Monday 4 July 2011

Thing 4: Current awareness - Twitter, RSS and Pushnote

Welcome to Thing 4! In this Thing we'll explore a few tools that will help you to keep up-to-date and aware of goings on in the library and information world. The three tools we have chosen to explore are Twitter, RSS feeds and Pushnote. However if there are any other tools you use for a similar purpose, feel free tell us all about it when you blog about this Thing!

Twitter is a micro-blogging service that allows you to publish short updates of up to 140 characters. Users follow other users to subscribe to each other's updates. All the updates from the users you follow will be aggregated in to one timeline that appears when you log in to the site.

Although a common belief is that Twitter is filled with celebrities tweeting about what they had for lunch, in reality few users actually use the service to send updates about the minutiae of their everyday activities, instead preferring to use it to network and share ideas or interesting things they have seen around the web. This is what makes Twitter such a valuable tool for those of us wanting to improve our current awareness.

If you already have an account, skip this paragraph! If you don't already use Twitter, follow the easy steps below to create your account and begin tweeting:
  1. Go to and click the yellow "sign up" button and follow the steps to create an account.
  2. Once you have created your account you will be taken to your Twitter homepage where you can update your profile to include a short biography, a link to your blog and a profile picture. We recommend that you leave the Twitter Privacy box unchecked because this means other CPD23 participants can read your tweets. You can always change this at any time.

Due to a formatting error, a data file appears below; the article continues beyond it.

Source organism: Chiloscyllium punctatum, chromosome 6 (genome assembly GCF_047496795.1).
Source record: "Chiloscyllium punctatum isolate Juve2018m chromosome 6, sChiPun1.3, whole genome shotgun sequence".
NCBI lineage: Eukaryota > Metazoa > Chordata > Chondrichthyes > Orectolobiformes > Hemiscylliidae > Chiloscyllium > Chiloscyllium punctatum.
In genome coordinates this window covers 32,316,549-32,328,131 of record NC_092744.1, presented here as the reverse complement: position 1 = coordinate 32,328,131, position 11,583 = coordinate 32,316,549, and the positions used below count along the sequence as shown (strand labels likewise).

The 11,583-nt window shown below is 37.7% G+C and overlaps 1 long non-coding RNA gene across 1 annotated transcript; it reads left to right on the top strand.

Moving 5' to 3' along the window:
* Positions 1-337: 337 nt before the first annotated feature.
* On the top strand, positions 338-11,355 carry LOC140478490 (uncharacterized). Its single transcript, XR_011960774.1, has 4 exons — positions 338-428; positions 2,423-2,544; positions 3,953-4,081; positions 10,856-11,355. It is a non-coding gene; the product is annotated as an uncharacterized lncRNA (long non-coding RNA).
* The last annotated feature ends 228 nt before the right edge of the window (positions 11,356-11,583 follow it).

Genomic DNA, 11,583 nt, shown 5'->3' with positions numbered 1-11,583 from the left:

3. Now post your first update. Click in the status box at the top of the screen where you see the question "What's happening?" Write a comment, maybe something about your participation in the 23 Things programme. You are restricted to 140 characters, and as you type you will see the number at the top right of the box decrease. Leave enough characters to add #cpd23 at the end. This is known as a hashtag and allows Twitter users to group tweets by subject. By adding #cpd23 to your tweet your comment will be picked up by other participants. Once you click "Update", this tweet will be added to your timeline, and anyone who follows you will be able to see your tweet.
  4. Search for @CPD23 (or click here) and click "follow". Now our tweets will appear in your timeline!
Being able to view all updates using a particular hashtag has made Twitter a valuable tool for following conferences. For example, if you wished you'd had the chance to go to SLA's 2011 conference, here are all the tweets from conference-goers: #sla2011. Another use for the hashtag is for holding real-time Twitter chats on a particular topic. A great example of this is #libchat, the brainchild of @NatalieBinder which is held every Wednesday at 8-9.30pm EST.

Once you have been tweeting for a while and have built up a few followers, Twitter can be really handy for asking questions. To help me with this blog post I asked my followers who their top 3 Twitter accounts were for LIS news and information. (I also asked them to "retweet" this message - commonly abbreviated as "RT" - so that it reached more people.) Based on the results of this, here are a few lists of people you might like to follow for starters, then why not try finding a few yourself! If you find someone interesting, take a look at who they follow and go from there. But follow as many or as few people as you personally can manage - current awareness is good but information overload is bad!